Jamai Mosque
Khotan, China
The Great Mosque of Khotan was built in 1870 during a period of brief independence from the Qing Dynasty. Its patron is Habibula Khan, the ruler of the temporary Khotan Khanate, Habibula Khan, whose building campaign included the construction of a six meter high wall around the city. The mosque complex comprises a prayer hall built in the traditional Xinjiang mosque style, an ornate gateway, and a scripture school, which is accessed through a separate entrance.

The south-facing gateway is an imposing rectangular brick edifice composed of an entry arch flanked by embedded columns crowned with miniature lanterns. The short circular minaret, which is built on the roof of an elevated room attached to the gateway, rises between the two columns. It is crowned by a small domed pavilion with six scalloped windows and has a finial that matches the finials of the gate columns. The thick shafts of the columns are decorated with thick bands of intricate arabesque carvings separated by blue painted strips. This organic carving pattern is continued on the frame of the entry arch. The spandrels and soffit of the arch are painted blue-green and displays carved and painted Arabic inscriptions. The wide double doors are tin replicas of the wooden originals and are, similarly, painted in blue, green, yellow, black and white. The gateway cornice is lined with orange and green square tiles, surmounted by a crenelated parapet.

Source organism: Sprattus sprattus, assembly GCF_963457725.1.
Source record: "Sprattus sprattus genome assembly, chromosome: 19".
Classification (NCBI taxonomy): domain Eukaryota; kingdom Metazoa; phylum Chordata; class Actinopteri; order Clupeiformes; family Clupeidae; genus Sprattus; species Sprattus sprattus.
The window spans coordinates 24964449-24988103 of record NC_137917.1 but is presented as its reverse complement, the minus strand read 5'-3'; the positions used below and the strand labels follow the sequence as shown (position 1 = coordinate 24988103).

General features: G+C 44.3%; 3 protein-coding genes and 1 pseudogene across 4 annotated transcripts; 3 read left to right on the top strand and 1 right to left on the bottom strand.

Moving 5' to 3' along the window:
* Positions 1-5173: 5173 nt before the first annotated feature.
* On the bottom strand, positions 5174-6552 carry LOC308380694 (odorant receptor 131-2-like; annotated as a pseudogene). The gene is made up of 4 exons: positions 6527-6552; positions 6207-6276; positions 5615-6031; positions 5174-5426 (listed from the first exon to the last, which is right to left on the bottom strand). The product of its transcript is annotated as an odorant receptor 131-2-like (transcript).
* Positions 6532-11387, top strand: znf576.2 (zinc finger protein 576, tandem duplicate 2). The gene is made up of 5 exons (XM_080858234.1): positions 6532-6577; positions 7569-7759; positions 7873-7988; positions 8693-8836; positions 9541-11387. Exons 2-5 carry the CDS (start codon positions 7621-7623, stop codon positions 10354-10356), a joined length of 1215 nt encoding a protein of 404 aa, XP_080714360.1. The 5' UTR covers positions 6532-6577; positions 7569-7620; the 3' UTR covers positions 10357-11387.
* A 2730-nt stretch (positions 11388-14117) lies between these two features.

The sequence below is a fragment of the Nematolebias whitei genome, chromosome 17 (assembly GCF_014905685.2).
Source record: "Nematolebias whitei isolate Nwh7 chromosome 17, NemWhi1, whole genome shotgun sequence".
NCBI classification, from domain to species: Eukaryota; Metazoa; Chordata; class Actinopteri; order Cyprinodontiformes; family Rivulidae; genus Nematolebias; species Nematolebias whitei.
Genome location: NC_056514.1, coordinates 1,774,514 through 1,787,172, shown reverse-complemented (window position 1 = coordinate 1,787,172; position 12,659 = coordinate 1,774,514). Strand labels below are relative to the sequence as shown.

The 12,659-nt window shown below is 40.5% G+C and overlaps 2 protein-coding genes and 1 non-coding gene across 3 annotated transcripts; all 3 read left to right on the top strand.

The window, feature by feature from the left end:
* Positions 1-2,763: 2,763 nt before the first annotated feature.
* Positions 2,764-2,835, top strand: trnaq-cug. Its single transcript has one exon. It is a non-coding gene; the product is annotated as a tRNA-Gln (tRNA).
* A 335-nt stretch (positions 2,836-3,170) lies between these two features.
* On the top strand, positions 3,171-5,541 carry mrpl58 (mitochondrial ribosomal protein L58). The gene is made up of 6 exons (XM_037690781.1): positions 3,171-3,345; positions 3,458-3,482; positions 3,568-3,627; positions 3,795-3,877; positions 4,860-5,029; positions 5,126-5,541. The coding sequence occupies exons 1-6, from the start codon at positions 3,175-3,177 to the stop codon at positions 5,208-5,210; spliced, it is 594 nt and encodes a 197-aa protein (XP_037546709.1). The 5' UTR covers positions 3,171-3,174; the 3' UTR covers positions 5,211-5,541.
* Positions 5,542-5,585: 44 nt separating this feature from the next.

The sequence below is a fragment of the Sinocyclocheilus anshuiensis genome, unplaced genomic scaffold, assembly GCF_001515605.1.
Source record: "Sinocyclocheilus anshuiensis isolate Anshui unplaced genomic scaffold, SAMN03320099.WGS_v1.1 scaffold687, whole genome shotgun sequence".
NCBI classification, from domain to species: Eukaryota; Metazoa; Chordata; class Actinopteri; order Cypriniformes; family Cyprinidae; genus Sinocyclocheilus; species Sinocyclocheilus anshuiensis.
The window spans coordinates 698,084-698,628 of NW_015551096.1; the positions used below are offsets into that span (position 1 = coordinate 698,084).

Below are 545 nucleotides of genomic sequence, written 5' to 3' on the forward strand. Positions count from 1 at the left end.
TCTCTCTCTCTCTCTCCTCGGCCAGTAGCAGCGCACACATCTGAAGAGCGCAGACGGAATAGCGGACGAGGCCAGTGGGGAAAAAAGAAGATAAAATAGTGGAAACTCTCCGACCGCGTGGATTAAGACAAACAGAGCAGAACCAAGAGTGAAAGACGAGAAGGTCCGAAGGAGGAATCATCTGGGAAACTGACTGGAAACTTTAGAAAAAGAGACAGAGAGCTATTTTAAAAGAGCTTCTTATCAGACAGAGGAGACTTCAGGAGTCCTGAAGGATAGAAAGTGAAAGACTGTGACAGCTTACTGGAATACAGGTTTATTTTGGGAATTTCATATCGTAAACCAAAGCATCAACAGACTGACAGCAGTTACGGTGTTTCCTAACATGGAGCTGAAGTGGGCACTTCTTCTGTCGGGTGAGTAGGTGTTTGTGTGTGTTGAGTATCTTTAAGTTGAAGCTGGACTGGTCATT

From the gateway, two lines of poplar trees create a shaded pathway crossing the courtyard north to south. To the west of these trees, stands the prayer hall. The wide, flat-roofed hypostyle building consists of an inner hall preceded by an outer portico, used for prayer in more temperate weather. This seasonal arrangement is common in Xinjiang mosque architecture, particularly south of the Tianshan Mountains. Wooden columns, with muqarnas carved column capitals, divide the spaces of both the inner and outer prayer hall into bays. Although the outer portico is left open to the gardens in most Xinjiang mosques, the portico of the Khotan Great Mosque has a low wooden balustrade that limits access to three finely latticed doorways, each spanning one bay.

The brick walls of the inner prayer hall are whitewashed with a turquoise wainscot and upper-runner. The columns and beams are, similarly, painted blue and the capitals banded in blue, yellow, red and white. The whitewashed beam of the portico façade is raised on carved wooden blocks that rest on the capitals and carries the closely spaced brackets of the eaves. Carved medallions and plaques with arabesque motifs adorn the walls of the prayer hall. An upper tier of small rectangular windows at the inner sanctuary have grilles similar to those at the Great Mosque of Yarkand.


Chang, Jing Qi. "Islamic Architecture in China." In The Changing Rural Habitat. Volume II: Background Papers, edited by Brian Brace Taylor, 74. Singapore: Concept Media, for the Aga Khan Award for Architecture, 1982.

Qiu, Yulan. Ancient Chinese Architecture: Islamic Buildings, edited by Sun Dazhang, 118, 133-134, 169. Vienna: Springer-Verlag, 2003.

Zhang, Jing-qui. "Mosques of Northern China". In MIMAR 3: Architecture in Development, 58, 67. Singapore: Concept Media Ltd, 1982.
Khotan, China
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1870/1183-1184 AH
Style Periods
Variant Names
Jamai Mosque
Great Mosque of Khotan
Building Usages